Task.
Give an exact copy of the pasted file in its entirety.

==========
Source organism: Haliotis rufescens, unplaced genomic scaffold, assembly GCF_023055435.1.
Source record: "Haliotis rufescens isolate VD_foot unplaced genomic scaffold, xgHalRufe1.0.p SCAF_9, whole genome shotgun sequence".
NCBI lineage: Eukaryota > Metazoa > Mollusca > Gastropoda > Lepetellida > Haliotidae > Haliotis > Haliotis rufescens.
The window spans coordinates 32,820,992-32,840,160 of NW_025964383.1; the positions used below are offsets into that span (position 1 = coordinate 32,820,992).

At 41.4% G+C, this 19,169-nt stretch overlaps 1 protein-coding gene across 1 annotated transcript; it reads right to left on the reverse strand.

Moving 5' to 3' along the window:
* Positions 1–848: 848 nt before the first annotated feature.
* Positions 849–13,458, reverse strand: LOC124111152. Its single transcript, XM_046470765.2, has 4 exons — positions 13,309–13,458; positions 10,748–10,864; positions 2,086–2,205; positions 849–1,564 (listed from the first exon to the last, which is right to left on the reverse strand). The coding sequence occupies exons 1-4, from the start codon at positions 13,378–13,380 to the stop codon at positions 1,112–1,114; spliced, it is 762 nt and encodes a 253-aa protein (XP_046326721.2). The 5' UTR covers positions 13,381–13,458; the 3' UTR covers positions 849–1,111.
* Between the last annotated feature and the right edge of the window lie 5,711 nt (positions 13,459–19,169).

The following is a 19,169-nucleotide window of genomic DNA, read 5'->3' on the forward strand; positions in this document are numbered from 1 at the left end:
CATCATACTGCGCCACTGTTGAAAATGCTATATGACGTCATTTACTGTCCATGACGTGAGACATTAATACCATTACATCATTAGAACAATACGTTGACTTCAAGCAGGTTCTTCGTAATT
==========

Source organism: Haliotis rufescens, unplaced genomic scaffold, assembly GCF_023055435.1.
Source record: "Haliotis rufescens isolate VD_foot unplaced genomic scaffold, xgHalRufe1.0.p SCAF_9, whole genome shotgun sequence".
NCBI lineage: Eukaryota > Metazoa > Mollusca > Gastropoda > Lepetellida > Haliotidae > Haliotis > Haliotis rufescens.
The window spans coordinates 32,820,992-32,840,160 of NW_025964383.1; the positions used below are offsets into that span (position 1 = coordinate 32,820,992).

At 41.4% G+C, this 19,169-nt stretch overlaps 1 protein-coding gene across 1 annotated transcript; it reads right to left on the reverse strand.

Moving 5' to 3' along the window:
* Positions 1–848: 848 nt before the first annotated feature.
* Positions 849–13,458, reverse strand: LOC124111152. Its single transcript, XM_046470765.2, has 4 exons — positions 13,309–13,458; positions 10,748–10,864; positions 2,086–2,205; positions 849–1,564 (listed from the first exon to the last, which is right to left on the reverse strand). The coding sequence occupies exons 1-4, from the start codon at positions 13,378–13,380 to the stop codon at positions 1,112–1,114; spliced, it is 762 nt and encodes a 253-aa protein (XP_046326721.2). The 5' UTR covers positions 13,381–13,458; the 3' UTR covers positions 849–1,111.
* Between the last annotated feature and the right edge of the window lie 5,711 nt (positions 13,459–19,169).

The following is a 19,169-nucleotide window of genomic DNA, read 5'->3' on the forward strand; positions in this document are numbered from 1 at the left end:
CATCATACTGCGCCACTGTTGAAAATGCTATATGACGTCATTTACTGTCCATGACGTGAGACATTAATACCATTACATCATTAGAACAATACGTTGACTTCAAGCAGGTTCTTCGTAATT